This unrelenting work ethic and desire for mastery was motivated by a deep love of music, a love as deep as love can get. Most people are scared when they think of going on a stage. However, when you see Michael Jackson, you get the sense that he is at home on stage, which would be a scary position for many people. Michael Jackson dearly loved music as evidenced when he said, “I’m married to my music, and there has to be that closeness in order to do the kind of work that I want to do.” Music was this man’s life. It was like oxygen for him and was with him every second of his life.

Because of this great love, he was a perfectionist. He was never satisfied with anything, no matter how perfect it seemed. He always believed that there was a better way to do things. He himself said, “I’m never pleased with anything. I am a perfectionist. It’s part of who I am.” Jackson loved music so much that there was no expense he would spare in order to ensure that the best possible music was played. In this perfectionism, we find Michael Jackson’s greatest lesson to us on the science of success.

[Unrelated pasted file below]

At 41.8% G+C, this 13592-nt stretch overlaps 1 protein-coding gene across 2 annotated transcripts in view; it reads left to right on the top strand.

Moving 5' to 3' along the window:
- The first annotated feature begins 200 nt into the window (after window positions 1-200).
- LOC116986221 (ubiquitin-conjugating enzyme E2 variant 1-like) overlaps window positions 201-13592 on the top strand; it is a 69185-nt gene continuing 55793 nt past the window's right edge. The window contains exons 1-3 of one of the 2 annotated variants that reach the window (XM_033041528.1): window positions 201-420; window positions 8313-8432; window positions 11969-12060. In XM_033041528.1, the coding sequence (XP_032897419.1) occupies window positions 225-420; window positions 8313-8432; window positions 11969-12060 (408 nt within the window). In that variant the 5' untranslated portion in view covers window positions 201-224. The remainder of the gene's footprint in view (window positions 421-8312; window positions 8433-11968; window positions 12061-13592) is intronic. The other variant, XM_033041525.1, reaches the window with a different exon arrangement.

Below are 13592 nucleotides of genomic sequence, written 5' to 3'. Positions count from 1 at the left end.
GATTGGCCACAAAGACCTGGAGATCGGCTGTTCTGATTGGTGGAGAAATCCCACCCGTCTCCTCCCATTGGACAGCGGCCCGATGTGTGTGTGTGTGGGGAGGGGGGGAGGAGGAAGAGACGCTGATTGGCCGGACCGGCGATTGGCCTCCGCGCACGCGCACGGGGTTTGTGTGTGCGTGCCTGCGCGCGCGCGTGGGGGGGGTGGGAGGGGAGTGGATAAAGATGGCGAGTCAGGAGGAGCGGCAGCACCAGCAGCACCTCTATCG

Perfectionism is a necessary part of achieving unparalleled success and happiness. Many people are discouraged from being perfectionists. They are told that being obsessed with finding the perfect product is a path destined for disaster. We are told to make compromises with our work and to not let ourselves be consumed by it. It is said that perfectionism causes depression and will cause life to lose it’s luster, because if you demand perfection, then you will be constantly disappointed, because nothing can be perfect.

I beg to differ. Being a perfectionist is the only way to bring luster into your life. Of course nothing can be perfect, but a no-holds barred pursuit of perfection, which was Michael Jackson’s defining characteristic, is the greatest joy in life. In order to do work worth remembering, you have to be fully involved in the process. You cannot feel afraid of being possessed by your work and do your work halfhearted. That is simply a very lukewarm way to live. You have not immersed yourself in your love and let yourself become consumed by the desire for perfection.